Throw in summer school options, where for example my wife was asked to teach at a local extremely large junior college for one class taking up 5 weeks and that was an extra $5k+ or so. These things can add up if someone is attempting to max out their situation.

In other examples some departments may be short staffed and ask teachers to pick up an extra class, say 6 instead of the usual 5. Figure $20k per class on average and right there you are +$20k.

So in my three scenarios someone can be at +$34k above their usual salary.
Reply With Quote
  #615  
Old 06-20-2016, 12:53 PM
campbell's Avatar
campbell campbell is offline
Mary Pat Campbell
SOA AAA
 
Join Date: Nov 2003
Location: NY
Studying for duolingo and coursera
Favorite beer: Murphy's Irish Stout
Posts: 82,955
Blog Entries: 6
Default

http://www.governing.com/topics/fina...ankruptcy.html

Quote:
Things You Didn't Know About Detroit's Historic Bankruptcy
Nathan Bomey, author of a new book on the largest Chapter 9 filing in U.S. history, reveals the unsung heroes and true timeline of the event.

......
I didn't know until reading your book that bankruptcy was being talked about in Detroit several years before 2013.

It was. In Detroit, the promises to retirees were actually broken many years before the bankruptcy process. I think the problem was [that by the time bankruptcy was considered], political leaders didn't really have the political will to make the tough decisions to avoid this type of process. So they put it off. And one factor in Detroit's bankruptcy that has been widely misunderstood is that the emergency manager law was uniquely tailored to make a bankruptcy go fast. Kevyn Orr got the job about four months before the city ultimately filed for bankruptcy. I think looking back on it, most people would agree that by the time he was installed, bankruptcy was probably inevitable.
......
Were there any unsung heroes who emerged in your reporting?

Very few people know about two retirees who were extremely important to the resolution of the case: Shirley Lightsey and Don Taylor. They helped negotiate the decision to accept the [roughly 10 percent] cuts in pensions and [90 percent cut] in health care. They had to convince their constituents to vote in favor of it. And I think what they did was remarkable because it was a triumph of pragmatism and it was an example of a sacrifice that we just don't see in politics.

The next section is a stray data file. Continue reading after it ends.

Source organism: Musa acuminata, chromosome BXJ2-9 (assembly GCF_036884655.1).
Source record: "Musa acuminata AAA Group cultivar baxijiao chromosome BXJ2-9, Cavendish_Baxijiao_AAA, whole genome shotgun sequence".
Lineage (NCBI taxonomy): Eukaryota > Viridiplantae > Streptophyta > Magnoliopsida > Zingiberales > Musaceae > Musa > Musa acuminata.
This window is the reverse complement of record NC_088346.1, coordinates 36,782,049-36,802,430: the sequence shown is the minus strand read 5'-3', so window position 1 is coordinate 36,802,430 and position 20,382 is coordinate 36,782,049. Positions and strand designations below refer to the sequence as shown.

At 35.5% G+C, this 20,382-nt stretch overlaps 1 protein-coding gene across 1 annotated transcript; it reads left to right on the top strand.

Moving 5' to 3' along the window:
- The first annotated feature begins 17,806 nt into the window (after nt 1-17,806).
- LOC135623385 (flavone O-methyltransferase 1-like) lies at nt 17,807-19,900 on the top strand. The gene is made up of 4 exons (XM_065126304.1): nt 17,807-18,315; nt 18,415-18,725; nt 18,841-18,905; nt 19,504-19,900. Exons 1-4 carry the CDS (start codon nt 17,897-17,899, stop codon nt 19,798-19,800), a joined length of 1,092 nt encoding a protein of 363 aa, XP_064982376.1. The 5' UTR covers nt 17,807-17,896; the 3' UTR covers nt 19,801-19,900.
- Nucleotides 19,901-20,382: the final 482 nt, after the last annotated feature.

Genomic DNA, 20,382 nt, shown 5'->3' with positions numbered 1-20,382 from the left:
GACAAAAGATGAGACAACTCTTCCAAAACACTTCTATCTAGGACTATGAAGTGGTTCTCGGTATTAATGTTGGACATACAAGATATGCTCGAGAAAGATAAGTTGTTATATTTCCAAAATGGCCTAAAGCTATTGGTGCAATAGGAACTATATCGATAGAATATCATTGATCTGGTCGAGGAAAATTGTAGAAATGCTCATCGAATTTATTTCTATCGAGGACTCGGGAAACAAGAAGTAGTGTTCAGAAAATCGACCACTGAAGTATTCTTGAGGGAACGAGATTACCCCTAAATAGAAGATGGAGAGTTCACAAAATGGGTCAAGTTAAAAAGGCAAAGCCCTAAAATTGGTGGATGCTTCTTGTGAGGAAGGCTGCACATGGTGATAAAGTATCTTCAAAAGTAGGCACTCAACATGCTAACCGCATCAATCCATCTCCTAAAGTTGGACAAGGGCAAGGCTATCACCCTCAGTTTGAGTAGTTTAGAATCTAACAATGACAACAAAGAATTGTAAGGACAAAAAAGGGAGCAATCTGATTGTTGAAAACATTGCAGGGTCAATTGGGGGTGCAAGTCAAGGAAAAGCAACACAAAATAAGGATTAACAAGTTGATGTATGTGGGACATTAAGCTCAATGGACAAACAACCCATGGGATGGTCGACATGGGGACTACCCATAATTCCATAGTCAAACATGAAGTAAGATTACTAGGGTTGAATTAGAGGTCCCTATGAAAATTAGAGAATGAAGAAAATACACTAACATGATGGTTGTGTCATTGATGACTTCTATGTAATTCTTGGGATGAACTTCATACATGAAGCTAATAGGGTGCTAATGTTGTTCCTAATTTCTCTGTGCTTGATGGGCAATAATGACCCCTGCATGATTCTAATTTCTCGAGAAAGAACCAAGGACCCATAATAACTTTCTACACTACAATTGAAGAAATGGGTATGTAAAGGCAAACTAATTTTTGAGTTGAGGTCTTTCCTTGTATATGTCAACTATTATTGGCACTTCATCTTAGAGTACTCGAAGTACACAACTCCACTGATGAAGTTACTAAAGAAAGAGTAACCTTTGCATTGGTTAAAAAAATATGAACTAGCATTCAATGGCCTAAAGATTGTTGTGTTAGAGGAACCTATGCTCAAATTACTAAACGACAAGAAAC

......
Detroit taught us a lot about how pensioners and bondholders can be treated in bankruptcy. Are there any other lessons for cities here?

I think that one of the key lessons is someday the bill will come due. The promises you make will eventually be paid for by somebody. In Detroit, it was the retirees and Wall Street who sacrificed. So think about that when you set the budget.


__________________
It's STUMP

LinkedIn Profile
Reply With Quote
  #616  
Old 10-04-2016, 01:28 PM
campbell's Avatar
campbell campbell is offline
Mary Pat Campbell
SOA AAA
 
Join Date: Nov 2003
Location: NY
Studying for duolingo and coursera
Favorite beer: Murphy's Irish Stout
Posts: 82,955
Blog Entries: 6
Default

http://bigstory.ap.org/article/124c5...y-pension-cuts

Quote:
Court rejects challenge to Detroit bankruptcy pension cuts

DETROIT (AP) — A federal appeals court on Monday rejected a challenge to cuts in Detroit pensions, saying a sweeping plan that brought the city out of the largest municipal bankruptcy in U.S. history must not be disturbed.

"This is not a close call," said Judge Alice Batchelder at the 6th U.S. Circuit Court of Appeals.

Some retirees sued, saying they deserve the pension that was promised before Detroit filed for bankruptcy in 2013. Thousands saw their pension cut by 4.5 percent; annual cost-of-living increases were eliminated.

.....
Altering the pension cuts, the judges said, would be a "drastic action" that "would unavoidably unravel the entire plan, likely force the city back into emergency oversight and require a wholesale recreation of the vast and complex web of negotiated settlements and agreements."

In dissent, Judge Karen Nelson Moore said retirees at least deserve their day in court. She said Batchelder and Judge David McKeague were citing a "questionable" legal standard to dismiss the case, 2-1.

"It has real-world consequences for the litigants before us — retirees who spent their lives serving the people of Detroit through boom and bust, and who feel that the city's bankruptcy was resolved through a game of musical chairs in which they were left without a seat," Moore wrote.

Jamie Fields, an attorney for about 160 retirees, said he wanted the court to consider the merits of his argument. He contends that the bankruptcy judge had no authority to override the Michigan Constitution, which protects public pensions.

"A lot of retirees are making choices between groceries and medicine," he said.
http://www.detroitnews.com/story/new...enge/91481570/

Quote:
Jamie Fields, a retired Detroit Police Department deputy chief and an attorney for about 160 retirees, said Monday that Moore, a Clinton appointee, validated his legal battle in her dissent.